The platform would continue to be used with a high powered scope in a designated marksman or sniper capacity and still remains in limited service.
The Legend of Tarzan (2017)
Chamelot-Delvigne Model 1873
The French-made Chamelot-Delvigne Model 1873 gets a lot of screen time in this movie, and is used by Leon Rom (Christoph waltz) and Dr. Georg Washington Williams (Jackson) who carries his in a leather shoulder holster.
The gun is the first double action revolver used by the French Army and was produced from 1873 to 1887 without about 337,000 being made. It was widely used during WWI and was issued to reserve units in 1940. It was also widely used by the French Resistance during the Nazi Occupation of WWII.
The revolver used an 11mm cartridge which was underpowered, but the guns themselves were considered reliable and hearty.
Colt Walker Revolvers
During the night attack at the Kube village, Williams uses a pair of large Colt Walker revolvers, but we never see him with the guns before or after.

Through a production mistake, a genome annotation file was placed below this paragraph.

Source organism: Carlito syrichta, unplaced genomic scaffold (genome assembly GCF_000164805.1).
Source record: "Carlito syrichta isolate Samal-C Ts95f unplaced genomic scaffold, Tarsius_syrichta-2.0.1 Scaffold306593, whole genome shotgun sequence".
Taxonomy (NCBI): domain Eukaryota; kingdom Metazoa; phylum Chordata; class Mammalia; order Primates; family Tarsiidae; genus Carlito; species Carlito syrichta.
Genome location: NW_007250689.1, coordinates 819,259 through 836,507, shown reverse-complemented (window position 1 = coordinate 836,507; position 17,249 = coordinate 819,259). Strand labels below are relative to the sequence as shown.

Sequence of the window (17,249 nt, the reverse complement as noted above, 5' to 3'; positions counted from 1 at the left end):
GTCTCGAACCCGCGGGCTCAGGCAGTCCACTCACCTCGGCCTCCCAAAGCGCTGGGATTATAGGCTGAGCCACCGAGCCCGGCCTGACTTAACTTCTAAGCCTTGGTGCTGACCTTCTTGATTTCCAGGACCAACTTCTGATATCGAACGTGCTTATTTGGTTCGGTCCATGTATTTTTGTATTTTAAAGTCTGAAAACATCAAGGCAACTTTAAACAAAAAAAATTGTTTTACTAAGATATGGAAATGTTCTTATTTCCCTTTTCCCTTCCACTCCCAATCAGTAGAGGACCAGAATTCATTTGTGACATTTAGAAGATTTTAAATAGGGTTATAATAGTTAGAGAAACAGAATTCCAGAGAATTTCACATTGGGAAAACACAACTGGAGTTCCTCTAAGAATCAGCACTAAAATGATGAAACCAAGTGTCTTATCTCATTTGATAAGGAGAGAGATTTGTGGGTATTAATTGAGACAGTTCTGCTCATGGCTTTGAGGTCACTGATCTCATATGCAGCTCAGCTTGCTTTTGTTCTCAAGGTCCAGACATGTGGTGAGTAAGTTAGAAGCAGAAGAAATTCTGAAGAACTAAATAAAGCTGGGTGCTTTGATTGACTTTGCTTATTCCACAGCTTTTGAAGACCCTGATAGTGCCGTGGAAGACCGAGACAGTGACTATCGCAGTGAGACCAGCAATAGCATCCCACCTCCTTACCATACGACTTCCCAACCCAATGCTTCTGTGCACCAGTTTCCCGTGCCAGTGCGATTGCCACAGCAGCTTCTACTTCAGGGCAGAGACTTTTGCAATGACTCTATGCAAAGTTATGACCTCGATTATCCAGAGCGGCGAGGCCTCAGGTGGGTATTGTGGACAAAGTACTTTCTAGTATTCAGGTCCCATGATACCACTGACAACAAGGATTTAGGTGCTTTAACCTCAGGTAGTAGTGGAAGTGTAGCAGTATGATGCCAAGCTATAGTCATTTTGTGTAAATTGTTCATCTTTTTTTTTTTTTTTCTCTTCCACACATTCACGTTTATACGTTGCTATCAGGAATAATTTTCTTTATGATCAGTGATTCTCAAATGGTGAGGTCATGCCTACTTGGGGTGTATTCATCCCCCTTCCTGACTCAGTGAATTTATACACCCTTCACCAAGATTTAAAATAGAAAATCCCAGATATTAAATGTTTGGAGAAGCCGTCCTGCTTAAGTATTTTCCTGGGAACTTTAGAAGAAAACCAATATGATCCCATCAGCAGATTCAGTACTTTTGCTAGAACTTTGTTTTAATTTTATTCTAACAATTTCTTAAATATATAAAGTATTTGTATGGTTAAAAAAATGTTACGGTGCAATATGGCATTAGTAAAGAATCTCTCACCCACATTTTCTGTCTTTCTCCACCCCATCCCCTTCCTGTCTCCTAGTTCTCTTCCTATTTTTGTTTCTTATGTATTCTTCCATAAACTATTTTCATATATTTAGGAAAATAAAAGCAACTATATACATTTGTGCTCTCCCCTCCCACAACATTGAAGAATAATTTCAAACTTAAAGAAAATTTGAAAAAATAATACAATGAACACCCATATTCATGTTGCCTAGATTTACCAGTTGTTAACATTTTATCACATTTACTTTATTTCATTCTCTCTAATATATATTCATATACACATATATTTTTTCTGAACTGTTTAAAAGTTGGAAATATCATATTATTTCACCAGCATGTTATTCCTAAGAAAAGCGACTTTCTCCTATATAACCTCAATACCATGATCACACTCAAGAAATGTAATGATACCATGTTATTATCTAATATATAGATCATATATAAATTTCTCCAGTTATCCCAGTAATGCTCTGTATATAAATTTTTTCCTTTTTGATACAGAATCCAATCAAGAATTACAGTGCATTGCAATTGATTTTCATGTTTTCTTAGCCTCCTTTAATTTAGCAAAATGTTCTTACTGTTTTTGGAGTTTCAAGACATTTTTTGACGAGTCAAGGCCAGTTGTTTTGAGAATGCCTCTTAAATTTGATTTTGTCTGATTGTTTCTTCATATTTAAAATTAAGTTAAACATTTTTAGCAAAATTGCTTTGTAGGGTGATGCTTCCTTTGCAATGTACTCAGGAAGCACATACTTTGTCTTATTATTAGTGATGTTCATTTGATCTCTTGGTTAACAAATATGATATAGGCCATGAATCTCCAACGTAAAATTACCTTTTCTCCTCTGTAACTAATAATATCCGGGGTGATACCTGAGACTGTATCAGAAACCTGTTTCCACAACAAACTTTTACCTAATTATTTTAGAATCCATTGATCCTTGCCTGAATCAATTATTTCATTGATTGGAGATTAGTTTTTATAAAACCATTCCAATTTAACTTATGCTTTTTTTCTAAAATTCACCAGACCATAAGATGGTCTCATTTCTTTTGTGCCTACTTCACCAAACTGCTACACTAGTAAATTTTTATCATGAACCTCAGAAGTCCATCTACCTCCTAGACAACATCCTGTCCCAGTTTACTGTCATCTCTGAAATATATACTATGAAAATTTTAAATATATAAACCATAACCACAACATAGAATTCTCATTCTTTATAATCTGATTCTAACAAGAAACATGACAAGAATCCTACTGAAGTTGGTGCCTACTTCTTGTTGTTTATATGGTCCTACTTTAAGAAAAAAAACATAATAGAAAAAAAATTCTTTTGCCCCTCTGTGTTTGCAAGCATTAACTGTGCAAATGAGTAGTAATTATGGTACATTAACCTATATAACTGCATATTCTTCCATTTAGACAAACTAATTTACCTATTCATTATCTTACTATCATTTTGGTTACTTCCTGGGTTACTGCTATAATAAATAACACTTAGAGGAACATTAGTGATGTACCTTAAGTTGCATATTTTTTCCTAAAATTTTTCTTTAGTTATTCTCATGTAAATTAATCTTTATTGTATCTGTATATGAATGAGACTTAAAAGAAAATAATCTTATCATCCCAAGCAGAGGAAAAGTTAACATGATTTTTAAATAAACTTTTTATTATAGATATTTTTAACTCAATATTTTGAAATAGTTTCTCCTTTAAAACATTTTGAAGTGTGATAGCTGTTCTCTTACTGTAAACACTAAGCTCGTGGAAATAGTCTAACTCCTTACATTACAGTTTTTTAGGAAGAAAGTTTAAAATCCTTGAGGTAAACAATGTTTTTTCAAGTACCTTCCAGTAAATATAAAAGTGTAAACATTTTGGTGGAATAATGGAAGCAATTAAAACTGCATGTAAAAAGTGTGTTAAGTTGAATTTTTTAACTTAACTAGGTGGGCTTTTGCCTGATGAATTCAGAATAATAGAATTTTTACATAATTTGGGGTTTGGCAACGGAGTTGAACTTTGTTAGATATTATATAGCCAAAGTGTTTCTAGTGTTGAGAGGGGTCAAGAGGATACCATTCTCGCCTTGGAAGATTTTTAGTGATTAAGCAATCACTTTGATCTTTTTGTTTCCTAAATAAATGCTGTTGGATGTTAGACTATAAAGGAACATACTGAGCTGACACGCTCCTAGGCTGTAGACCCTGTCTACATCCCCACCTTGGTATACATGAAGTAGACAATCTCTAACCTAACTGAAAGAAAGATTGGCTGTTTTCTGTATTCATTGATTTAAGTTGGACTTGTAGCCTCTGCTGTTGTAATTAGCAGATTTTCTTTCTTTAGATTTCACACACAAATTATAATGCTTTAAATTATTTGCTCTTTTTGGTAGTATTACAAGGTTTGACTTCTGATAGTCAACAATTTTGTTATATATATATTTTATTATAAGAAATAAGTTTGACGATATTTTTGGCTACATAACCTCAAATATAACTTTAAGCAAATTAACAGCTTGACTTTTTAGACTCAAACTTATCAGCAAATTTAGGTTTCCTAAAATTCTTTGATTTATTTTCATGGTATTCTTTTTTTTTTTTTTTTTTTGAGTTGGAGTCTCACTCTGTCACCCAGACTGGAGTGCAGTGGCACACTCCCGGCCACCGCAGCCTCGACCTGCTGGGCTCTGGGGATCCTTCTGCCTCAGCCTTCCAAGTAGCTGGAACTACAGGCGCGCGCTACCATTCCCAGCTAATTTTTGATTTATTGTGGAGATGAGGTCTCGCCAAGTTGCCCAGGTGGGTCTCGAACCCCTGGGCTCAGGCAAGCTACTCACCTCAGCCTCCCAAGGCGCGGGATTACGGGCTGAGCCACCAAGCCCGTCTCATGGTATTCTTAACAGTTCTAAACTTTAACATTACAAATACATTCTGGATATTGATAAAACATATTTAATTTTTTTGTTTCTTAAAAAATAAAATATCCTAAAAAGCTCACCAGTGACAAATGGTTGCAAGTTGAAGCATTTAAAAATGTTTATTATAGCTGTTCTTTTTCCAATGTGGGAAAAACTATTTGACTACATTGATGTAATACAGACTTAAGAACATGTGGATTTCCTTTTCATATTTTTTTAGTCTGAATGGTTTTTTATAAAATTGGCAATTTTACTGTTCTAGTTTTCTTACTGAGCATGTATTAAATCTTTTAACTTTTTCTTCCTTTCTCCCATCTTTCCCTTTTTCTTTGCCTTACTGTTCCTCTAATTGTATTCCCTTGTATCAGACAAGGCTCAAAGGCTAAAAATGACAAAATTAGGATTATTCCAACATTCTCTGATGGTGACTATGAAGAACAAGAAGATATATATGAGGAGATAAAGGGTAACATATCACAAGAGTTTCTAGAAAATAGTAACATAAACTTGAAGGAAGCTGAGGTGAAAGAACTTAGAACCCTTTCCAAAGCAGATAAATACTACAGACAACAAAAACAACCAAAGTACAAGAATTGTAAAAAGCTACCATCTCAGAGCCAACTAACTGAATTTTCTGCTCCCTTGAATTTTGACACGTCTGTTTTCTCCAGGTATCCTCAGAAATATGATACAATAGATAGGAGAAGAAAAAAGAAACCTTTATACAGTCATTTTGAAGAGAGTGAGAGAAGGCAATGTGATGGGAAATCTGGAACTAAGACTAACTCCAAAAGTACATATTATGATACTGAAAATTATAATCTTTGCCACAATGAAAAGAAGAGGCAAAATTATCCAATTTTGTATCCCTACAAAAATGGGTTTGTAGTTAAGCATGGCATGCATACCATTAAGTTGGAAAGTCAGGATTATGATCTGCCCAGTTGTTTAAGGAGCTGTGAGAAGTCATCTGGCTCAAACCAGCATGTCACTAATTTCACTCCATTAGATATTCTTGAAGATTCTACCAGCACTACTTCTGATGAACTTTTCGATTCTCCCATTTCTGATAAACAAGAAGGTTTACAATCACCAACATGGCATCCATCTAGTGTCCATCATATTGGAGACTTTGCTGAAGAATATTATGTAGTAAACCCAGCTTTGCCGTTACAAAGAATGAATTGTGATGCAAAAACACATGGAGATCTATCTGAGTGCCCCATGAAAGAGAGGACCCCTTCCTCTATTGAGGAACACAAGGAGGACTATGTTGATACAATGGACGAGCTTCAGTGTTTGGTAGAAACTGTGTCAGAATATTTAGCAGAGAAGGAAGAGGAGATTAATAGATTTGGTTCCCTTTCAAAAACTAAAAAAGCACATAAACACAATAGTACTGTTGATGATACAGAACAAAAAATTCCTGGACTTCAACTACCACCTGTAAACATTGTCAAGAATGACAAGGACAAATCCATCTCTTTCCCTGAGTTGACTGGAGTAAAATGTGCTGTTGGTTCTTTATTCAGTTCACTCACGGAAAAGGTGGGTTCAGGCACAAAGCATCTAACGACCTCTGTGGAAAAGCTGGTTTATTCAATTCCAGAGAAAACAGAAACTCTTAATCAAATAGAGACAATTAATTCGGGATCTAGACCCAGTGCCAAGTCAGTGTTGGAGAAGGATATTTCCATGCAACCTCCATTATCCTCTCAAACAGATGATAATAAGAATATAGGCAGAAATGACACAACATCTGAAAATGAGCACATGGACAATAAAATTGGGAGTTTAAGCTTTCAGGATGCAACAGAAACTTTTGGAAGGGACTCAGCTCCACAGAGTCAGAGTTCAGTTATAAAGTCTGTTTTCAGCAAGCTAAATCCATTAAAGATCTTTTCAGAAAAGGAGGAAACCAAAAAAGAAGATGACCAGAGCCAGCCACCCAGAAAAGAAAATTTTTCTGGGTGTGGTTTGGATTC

George Washington Williams (Samuel L. Jackson) uses two Colt Walkers during the night attack of the Kube village. He only used the Colts in this scene.
The 1847 Colt Walker was the largest and most powerful block powder repeating handgun ever made. It was designed in collaboration between Capt. Samuel Hamilton Walker and Samuel Colt, adding to Colt’s earlier Paterson design. The idea was to create an extremely powerful handgun for close-range fighting.
Walker carried two of the guns in to the Mexican-American War, and was killed the same year his namesake guns were invented. Only about 1,100 Walker Colts were ever made, making them highly sought after by collectors today. In 2008, on Walker from a Mexican War veteran was auctioned for $920,000.